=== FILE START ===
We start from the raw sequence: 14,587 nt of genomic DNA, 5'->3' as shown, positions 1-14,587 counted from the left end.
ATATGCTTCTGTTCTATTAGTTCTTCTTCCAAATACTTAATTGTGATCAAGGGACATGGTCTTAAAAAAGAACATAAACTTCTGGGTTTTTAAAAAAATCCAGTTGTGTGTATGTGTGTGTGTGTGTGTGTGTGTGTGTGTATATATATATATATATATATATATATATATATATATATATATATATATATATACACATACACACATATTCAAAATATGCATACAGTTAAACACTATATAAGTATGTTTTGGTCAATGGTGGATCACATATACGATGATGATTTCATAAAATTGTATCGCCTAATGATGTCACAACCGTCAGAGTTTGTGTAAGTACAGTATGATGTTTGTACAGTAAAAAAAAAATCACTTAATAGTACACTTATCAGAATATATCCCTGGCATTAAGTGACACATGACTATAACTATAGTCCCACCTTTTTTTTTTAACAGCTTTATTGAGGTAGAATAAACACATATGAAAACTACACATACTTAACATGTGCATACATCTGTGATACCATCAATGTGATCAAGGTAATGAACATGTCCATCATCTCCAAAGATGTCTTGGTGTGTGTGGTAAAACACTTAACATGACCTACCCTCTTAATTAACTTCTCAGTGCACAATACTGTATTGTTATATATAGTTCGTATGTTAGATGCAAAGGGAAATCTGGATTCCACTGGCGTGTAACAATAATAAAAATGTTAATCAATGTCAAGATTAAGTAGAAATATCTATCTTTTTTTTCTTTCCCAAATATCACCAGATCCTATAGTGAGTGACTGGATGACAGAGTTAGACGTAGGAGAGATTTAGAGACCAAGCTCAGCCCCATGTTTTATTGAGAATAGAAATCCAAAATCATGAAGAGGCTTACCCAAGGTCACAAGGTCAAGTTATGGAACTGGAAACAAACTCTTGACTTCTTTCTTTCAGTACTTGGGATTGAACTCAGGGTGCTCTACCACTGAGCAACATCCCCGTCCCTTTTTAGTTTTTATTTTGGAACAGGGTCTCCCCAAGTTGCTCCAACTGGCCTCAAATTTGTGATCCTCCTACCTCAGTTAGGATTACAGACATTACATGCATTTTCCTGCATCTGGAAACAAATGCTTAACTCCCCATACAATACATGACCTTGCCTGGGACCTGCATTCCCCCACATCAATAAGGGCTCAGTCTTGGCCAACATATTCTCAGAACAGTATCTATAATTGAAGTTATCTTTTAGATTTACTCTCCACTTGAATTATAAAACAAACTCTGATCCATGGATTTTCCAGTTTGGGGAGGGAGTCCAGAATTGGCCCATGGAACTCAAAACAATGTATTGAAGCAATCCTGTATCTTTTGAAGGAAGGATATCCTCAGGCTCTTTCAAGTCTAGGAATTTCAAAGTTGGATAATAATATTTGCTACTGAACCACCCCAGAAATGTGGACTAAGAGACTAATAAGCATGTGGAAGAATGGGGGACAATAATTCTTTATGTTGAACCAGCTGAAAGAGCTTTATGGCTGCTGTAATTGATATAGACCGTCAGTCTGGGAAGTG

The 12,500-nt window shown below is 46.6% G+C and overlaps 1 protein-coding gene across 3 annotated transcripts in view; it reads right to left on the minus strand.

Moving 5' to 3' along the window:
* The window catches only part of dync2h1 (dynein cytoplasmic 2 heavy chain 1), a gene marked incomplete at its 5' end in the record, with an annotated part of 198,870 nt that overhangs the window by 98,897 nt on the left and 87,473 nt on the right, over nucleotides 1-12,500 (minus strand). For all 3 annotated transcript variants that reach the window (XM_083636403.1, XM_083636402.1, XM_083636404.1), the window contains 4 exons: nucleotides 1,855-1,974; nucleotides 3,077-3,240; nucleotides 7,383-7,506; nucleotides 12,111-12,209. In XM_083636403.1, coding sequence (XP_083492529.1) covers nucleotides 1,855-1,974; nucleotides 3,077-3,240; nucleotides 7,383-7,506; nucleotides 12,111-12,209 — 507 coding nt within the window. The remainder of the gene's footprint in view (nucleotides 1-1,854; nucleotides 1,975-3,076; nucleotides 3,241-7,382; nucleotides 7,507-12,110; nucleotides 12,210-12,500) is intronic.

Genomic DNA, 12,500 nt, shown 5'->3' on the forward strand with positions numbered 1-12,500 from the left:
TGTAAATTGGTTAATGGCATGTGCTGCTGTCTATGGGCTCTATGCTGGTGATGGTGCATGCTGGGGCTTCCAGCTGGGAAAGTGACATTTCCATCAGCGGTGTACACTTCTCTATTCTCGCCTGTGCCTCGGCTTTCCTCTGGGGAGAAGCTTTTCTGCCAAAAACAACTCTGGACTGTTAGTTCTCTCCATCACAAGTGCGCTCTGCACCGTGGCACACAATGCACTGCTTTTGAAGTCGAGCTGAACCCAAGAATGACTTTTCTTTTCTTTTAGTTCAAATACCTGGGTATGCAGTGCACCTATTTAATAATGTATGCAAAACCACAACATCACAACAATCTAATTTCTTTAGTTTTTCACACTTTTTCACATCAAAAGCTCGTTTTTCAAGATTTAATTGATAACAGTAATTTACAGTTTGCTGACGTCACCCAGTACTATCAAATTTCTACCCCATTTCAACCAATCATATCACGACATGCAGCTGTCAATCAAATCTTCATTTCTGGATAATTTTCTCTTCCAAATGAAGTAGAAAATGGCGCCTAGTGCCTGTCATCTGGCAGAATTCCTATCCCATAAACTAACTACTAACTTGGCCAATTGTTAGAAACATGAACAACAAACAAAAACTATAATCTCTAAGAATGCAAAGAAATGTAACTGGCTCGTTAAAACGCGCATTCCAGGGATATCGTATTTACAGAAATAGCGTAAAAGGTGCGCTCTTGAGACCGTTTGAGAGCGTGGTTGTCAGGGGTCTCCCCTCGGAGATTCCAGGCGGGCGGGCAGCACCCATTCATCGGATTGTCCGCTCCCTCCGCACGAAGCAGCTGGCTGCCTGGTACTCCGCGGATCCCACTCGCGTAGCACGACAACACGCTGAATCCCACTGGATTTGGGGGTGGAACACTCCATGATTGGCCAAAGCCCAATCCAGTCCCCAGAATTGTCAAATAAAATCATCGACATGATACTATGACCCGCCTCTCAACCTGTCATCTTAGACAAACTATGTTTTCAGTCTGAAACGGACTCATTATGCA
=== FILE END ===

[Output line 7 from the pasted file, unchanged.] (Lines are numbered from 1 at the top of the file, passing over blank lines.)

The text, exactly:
TGTAAATTGGTTAATGGCATGTGCTGCTGTCTATGGGCTCTATGCTGGTGATGGTGCATGCTGGGGCTTCCAGCTGGGAAAGTGACATTTCCATCAGCGGTGTACACTTCTCTATTCTCGCCTGTGCCTCGGCTTTCCTCTGGGGAGAAGCTTTTCTGCCAAAAACAACTCTGGACTGTTAGTTCTCTCCATCACAAGTGCGCTCTGCACCGTGGCACACAATGCACTGCTTTTGAAGTCGAGCTGAACCCAAGAATGACTTTTCTTTTCTTTTAGTTCAAATACCTGGGTATGCAGTGCACCTATTTAATAATGTATGCAAAACCACAACATCACAACAATCTAATTTCTTTAGTTTTTCACACTTTTTCACATCAAAAGCTCGTTTTTCAAGATTTAATTGATAACAGTAATTTACAGTTTGCTGACGTCACCCAGTACTATCAAATTTCTACCCCATTTCAACCAATCATATCACGACATGCAGCTGTCAATCAAATCTTCATTTCTGGATAATTTTCTCTTCCAAATGAAGTAGAAAATGGCGCCTAGTGCCTGTCATCTGGCAGAATTCCTATCCCATAAACTAACTACTAACTTGGCCAATTGTTAGAAACATGAACAACAAACAAAAACTATAATCTCTAAGAATGCAAAGAAATGTAACTGGCTCGTTAAAACGCGCATTCCAGGGATATCGTATTTACAGAAATAGCGTAAAAGGTGCGCTCTTGAGACCGTTTGAGAGCGTGGTTGTCAGGGGTCTCCCCTCGGAGATTCCAGGCGGGCGGGCAGCACCCATTCATCGGATTGTCCGCTCCCTCCGCACGAAGCAGCTGGCTGCCTGGTACTCCGCGGATCCCACTCGCGTAGCACGACAACACGCTGAATCCCACTGGATTTGGGGGTGGAACACTCCATGATTGGCCAAAGCCCAATCCAGTCCCCAGAATTGTCAAATAAAATCATCGACATGATACTATGACCCGCCTCTCAACCTGTCATCTTAGACAAACTATGTTTTCAGTCTGAAACGGACTCATTATGCA